Ottoman By Design: Branding an Empire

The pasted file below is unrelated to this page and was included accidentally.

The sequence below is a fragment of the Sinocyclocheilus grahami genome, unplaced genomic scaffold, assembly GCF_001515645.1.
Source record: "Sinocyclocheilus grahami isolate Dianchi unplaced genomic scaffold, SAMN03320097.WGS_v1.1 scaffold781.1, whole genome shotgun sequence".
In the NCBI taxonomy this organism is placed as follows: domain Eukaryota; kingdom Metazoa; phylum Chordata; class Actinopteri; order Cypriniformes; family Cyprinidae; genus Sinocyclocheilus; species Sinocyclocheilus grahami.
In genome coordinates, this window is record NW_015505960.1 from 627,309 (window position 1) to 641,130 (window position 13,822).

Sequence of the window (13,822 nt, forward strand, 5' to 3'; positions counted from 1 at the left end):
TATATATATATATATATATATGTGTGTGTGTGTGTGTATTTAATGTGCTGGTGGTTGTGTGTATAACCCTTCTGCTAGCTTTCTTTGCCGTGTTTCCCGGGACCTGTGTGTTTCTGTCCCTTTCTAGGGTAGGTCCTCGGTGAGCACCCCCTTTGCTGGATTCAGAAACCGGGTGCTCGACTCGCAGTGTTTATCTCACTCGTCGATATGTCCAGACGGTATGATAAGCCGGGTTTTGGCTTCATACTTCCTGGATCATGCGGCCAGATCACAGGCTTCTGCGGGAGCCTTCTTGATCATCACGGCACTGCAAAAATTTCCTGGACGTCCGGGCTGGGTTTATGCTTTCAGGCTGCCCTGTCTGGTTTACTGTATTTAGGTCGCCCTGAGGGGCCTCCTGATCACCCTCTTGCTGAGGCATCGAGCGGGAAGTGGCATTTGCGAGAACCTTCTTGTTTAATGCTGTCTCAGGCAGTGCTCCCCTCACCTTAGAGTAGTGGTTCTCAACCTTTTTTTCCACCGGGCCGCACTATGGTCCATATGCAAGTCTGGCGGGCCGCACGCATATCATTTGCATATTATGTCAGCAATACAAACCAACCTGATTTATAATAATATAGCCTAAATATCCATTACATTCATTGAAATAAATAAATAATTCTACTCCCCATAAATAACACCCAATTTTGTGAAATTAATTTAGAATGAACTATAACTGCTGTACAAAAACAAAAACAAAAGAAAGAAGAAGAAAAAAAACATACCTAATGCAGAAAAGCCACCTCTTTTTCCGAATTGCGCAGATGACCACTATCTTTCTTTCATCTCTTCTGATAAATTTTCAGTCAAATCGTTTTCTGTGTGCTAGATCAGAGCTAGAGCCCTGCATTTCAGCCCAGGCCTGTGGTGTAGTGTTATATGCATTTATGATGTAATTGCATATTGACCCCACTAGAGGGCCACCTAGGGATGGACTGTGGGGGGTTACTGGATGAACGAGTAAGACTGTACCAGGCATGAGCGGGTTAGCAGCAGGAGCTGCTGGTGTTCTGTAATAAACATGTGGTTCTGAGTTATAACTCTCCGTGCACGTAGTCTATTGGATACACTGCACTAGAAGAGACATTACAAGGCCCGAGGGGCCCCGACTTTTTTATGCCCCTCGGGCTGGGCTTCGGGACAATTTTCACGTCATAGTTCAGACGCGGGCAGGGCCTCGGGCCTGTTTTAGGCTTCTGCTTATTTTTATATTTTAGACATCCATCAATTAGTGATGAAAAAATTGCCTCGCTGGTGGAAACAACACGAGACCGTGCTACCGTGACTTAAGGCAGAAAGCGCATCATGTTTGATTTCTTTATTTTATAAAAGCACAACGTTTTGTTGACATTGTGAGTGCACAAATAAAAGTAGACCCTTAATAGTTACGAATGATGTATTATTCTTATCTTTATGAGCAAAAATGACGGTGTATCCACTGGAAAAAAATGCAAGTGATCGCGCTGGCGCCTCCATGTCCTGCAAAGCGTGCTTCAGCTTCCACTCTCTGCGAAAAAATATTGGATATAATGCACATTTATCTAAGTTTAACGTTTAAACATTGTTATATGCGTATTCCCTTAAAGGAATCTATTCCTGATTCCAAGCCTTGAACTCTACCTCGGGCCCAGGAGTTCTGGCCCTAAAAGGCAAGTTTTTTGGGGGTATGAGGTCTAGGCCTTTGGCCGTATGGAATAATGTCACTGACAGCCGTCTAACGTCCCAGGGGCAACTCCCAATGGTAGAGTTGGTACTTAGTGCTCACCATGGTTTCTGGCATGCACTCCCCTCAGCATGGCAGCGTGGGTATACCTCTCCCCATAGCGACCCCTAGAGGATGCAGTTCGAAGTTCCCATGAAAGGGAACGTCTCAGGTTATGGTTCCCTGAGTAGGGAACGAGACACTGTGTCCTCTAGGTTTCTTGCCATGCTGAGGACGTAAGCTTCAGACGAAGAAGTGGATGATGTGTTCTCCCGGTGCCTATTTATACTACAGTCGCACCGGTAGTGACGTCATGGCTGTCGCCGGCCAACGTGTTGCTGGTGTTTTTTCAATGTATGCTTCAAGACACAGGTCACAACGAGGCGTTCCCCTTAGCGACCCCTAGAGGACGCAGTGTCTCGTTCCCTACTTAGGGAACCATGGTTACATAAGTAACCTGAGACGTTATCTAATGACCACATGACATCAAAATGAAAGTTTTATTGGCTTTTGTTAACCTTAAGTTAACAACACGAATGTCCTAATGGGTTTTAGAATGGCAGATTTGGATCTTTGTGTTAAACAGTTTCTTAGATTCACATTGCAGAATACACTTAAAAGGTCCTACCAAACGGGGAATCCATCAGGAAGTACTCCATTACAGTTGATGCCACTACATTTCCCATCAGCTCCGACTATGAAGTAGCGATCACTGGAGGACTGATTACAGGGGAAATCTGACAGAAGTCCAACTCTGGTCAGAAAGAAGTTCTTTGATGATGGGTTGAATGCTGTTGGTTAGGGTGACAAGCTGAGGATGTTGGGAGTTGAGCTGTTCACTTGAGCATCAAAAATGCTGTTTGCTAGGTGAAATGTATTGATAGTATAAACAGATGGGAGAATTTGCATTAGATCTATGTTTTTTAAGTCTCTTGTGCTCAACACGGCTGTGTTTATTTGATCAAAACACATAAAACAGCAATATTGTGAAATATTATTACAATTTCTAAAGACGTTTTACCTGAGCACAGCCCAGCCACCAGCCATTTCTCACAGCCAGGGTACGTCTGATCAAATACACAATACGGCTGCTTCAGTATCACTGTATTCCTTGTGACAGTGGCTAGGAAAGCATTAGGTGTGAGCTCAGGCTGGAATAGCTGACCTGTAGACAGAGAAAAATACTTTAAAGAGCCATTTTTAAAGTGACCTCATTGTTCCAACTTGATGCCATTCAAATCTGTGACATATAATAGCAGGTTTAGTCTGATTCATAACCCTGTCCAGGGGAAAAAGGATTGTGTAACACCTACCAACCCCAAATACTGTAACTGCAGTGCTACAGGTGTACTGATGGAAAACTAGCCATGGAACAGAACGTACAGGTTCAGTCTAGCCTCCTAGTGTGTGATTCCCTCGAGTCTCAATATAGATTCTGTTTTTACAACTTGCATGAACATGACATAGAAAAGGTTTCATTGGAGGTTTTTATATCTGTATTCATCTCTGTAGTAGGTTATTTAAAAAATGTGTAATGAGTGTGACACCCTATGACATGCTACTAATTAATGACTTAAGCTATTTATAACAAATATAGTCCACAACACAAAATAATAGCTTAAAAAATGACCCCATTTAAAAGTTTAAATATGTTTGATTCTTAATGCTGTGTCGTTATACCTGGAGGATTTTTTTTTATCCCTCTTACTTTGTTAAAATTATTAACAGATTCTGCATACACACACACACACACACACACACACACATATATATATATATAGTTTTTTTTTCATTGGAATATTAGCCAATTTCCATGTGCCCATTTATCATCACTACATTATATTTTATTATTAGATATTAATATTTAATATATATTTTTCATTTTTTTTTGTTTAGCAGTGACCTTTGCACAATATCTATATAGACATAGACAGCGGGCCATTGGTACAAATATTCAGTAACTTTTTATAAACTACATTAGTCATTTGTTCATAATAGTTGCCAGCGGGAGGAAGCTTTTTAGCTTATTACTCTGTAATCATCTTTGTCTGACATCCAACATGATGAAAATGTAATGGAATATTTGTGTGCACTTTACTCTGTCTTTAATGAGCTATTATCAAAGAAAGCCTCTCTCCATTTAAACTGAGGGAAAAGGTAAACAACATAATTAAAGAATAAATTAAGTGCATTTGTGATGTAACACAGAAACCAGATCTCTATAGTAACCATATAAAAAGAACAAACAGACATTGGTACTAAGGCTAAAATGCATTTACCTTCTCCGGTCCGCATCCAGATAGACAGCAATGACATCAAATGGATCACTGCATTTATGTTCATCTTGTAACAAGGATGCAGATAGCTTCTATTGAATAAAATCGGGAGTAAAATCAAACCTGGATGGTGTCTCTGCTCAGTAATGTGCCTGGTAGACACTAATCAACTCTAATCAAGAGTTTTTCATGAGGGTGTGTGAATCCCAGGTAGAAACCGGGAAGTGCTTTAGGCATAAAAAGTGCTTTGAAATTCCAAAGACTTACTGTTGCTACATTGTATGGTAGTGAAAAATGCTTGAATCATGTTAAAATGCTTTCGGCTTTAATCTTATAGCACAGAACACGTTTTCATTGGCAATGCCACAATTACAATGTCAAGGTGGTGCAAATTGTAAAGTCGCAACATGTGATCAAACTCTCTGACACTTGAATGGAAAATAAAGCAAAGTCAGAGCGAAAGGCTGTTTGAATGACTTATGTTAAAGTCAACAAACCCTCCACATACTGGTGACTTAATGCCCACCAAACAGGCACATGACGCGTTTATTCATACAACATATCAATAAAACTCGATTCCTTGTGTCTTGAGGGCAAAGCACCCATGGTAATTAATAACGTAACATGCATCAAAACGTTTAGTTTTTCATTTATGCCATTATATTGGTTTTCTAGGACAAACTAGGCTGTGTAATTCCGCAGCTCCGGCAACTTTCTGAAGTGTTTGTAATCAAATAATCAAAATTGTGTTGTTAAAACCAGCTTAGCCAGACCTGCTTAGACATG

The fortieth annual Textile Museum Fall Symposium explored themes raised in the exhibition; The Sultan’s Garden: The Blossoming of Ottoman Art. Scholars and curators unveiled a spectacular period in the development of the arts of the Ottoman court, with particular attention to the floral style which emerged in the mid-sixteenth century and its impact on the Turkish culture since then. The Sultan’s Garden explored how the Ottoman Empire embraced this new aesthetic to represent the court at home and abroad. The Ottoman court’s ability to adopt a single style parallels a practice prevalent in today’s commerce and politics: the concept of “branding” an entity to achieve instant recognition and loyalty. Speakers included: Walter B. Denny, keynote speaker, co-curator for The Sultan’s Garden and professor of art history, adjunct professor of Middle Eastern studies, University of Massachusetts, Amherst; Amanda Phillips, fellow, Institute for Iranian Studies, University of St. Andrews, Scotland; Jon Thompson, keynote speaker, former May Beattie Fellow in carpet studies, University of Oxford, Oxford, England; Warren T. Woodfin, Kallinikeion assistant professor of Byzantine art, Queens College, department of art, the City University of New York.